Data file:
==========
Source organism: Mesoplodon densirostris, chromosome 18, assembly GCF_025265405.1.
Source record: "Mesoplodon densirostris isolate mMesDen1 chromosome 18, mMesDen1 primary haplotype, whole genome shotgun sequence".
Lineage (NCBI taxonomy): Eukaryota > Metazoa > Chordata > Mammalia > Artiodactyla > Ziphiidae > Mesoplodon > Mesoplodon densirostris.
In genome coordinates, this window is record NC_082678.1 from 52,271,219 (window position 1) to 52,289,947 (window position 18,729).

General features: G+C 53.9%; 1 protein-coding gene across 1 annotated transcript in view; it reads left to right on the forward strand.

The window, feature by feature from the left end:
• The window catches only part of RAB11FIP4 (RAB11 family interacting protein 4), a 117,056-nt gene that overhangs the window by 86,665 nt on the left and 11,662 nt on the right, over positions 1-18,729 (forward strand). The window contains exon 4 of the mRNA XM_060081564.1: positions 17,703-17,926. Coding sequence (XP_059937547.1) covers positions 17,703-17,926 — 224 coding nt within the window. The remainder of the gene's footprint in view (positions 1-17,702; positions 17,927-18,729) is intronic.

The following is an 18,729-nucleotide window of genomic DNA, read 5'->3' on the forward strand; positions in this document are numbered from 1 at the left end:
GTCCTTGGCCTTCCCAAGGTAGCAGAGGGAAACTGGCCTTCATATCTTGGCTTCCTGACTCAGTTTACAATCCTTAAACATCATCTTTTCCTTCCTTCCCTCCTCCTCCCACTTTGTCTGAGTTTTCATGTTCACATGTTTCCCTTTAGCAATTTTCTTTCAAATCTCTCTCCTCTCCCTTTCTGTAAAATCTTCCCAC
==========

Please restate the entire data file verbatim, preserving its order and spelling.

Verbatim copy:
Source organism: Mesoplodon densirostris, chromosome 18, assembly GCF_025265405.1.
Source record: "Mesoplodon densirostris isolate mMesDen1 chromosome 18, mMesDen1 primary haplotype, whole genome shotgun sequence".
Lineage (NCBI taxonomy): Eukaryota > Metazoa > Chordata > Mammalia > Artiodactyla > Ziphiidae > Mesoplodon > Mesoplodon densirostris.
In genome coordinates, this window is record NC_082678.1 from 52,271,219 (window position 1) to 52,289,947 (window position 18,729).

General features: G+C 53.9%; 1 protein-coding gene across 1 annotated transcript in view; it reads left to right on the forward strand.

The window, feature by feature from the left end:
• The window catches only part of RAB11FIP4 (RAB11 family interacting protein 4), a 117,056-nt gene that overhangs the window by 86,665 nt on the left and 11,662 nt on the right, over positions 1-18,729 (forward strand). The window contains exon 4 of the mRNA XM_060081564.1: positions 17,703-17,926. Coding sequence (XP_059937547.1) covers positions 17,703-17,926 — 224 coding nt within the window. The remainder of the gene's footprint in view (positions 1-17,702; positions 17,927-18,729) is intronic.

The following is an 18,729-nucleotide window of genomic DNA, read 5'->3' on the forward strand; positions in this document are numbered from 1 at the left end:
GTCCTTGGCCTTCCCAAGGTAGCAGAGGGAAACTGGCCTTCATATCTTGGCTTCCTGACTCAGTTTACAATCCTTAAACATCATCTTTTCCTTCCTTCCCTCCTCCTCCCACTTTGTCTGAGTTTTCATGTTCACATGTTTCCCTTTAGCAATTTTCTTTCAAATCTCTCTCCTCTCCCTTTCTGTAAAATCTTCCCAC